Credit: iStock According to the calendar, it’s spring—and depending on where you live, the trees may already be blooming as the temperatures begin to climb. If you live in a colder climate, don’t worry, your time will come for warmer days and balmy evenings. “What does spring have to do with physiology?” you may ask. … Continue reading Thinking about Spring
Credit: iStock Allergies are one of the most common chronic conditions in the world—in the U.S., as many as 50 million people have them. Many people regularly take antihistamine medications to relieve allergy symptoms that may include itching, skin rashes, runny nose and wheezing. Antihistamines block the effects of histamine, which is a very strong … Continue reading Antihistamines: Beyond Allergy Relief?
December is here again, and we’ve tackled another year of physiology facts on the I Spy Physiology blog. This year, we’ve delved into topics ranging from the link between childhood stress and medical problems in adulthood, to how researchers use virtual reality in the classroom to teach physiology, to the many reasons why marriage is … Continue reading 2018’s Most-read Posts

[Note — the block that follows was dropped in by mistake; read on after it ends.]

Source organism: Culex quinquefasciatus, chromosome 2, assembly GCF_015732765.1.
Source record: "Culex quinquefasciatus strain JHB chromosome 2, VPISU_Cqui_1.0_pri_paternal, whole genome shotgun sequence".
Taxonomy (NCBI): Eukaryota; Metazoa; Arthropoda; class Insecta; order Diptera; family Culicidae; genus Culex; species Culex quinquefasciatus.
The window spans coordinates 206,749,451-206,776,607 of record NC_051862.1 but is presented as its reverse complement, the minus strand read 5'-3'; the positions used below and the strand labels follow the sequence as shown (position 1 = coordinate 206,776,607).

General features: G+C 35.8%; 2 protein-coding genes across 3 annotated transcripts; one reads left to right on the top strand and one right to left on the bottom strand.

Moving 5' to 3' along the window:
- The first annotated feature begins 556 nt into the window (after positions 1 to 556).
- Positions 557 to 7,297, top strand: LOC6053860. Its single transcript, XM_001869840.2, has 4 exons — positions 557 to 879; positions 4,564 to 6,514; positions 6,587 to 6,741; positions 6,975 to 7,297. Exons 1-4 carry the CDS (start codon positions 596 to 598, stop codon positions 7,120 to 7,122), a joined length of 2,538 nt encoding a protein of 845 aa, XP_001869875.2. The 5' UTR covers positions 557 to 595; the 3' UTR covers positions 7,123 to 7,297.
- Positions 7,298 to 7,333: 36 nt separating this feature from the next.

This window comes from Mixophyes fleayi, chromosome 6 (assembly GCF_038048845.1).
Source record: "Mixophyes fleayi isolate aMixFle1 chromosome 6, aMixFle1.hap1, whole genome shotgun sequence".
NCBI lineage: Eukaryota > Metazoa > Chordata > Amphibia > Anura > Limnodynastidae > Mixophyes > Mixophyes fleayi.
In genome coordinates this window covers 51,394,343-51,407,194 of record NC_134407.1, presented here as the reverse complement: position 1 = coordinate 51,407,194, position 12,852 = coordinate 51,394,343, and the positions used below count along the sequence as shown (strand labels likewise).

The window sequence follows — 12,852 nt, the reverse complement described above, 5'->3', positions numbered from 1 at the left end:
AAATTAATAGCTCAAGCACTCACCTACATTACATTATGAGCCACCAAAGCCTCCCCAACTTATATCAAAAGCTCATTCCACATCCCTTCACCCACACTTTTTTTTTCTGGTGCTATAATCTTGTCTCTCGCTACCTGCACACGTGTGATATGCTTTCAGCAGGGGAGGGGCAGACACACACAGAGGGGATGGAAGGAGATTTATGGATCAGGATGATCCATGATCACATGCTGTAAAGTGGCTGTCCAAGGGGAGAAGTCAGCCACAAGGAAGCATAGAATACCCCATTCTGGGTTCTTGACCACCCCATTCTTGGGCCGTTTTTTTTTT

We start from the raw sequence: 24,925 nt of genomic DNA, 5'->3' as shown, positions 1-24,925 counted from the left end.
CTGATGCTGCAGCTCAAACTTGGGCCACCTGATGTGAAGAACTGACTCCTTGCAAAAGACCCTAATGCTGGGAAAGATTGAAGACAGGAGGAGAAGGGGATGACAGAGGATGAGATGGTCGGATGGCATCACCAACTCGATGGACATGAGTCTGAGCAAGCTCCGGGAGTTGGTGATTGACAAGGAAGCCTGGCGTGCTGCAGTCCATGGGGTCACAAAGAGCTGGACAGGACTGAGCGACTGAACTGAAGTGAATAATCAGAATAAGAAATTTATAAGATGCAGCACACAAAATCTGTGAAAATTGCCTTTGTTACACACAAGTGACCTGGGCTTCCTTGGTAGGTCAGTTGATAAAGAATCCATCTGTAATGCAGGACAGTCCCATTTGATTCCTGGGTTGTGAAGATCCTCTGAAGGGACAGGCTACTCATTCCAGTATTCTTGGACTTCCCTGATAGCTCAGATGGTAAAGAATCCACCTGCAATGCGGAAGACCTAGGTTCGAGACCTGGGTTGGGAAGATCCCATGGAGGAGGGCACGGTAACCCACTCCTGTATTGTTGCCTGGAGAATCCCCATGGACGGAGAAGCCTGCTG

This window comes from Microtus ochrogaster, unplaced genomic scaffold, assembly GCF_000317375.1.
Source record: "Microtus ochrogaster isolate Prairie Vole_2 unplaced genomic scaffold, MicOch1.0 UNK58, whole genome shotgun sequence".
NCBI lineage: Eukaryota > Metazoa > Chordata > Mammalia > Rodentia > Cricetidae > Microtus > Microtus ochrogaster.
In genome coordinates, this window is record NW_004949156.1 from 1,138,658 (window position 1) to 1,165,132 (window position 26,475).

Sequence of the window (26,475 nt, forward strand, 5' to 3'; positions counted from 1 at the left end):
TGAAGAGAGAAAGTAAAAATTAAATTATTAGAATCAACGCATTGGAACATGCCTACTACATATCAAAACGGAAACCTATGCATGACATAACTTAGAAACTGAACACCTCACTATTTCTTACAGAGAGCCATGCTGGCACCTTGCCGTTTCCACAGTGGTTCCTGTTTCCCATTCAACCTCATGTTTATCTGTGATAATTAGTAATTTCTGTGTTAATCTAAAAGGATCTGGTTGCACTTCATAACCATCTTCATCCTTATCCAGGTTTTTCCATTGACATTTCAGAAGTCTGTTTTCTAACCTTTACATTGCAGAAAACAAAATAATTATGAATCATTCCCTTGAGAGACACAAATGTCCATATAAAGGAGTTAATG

As a graduate student rotating through medical clinics, I once heard a patient say, “Good morning, I think I am allergic to water.” At the time, the idea of a water allergy seemed absurd to me. But as the human body constantly tries to adapt to a rapidly changing world, unusual allergies are cropping up … Continue reading Unusual Allergies: Water, Exercise, Sun and Cold
There are plenty of things to love about spring. It’s warmer and daylight lasts longer, so you can spend more time outdoors. It’s the end of cold and flu season, so you may be feeling better than you did over the winter. And it seems that everything is in bloom. However, those beautiful spring flowers … Continue reading April Showers Bring May Flowers—and Sneezes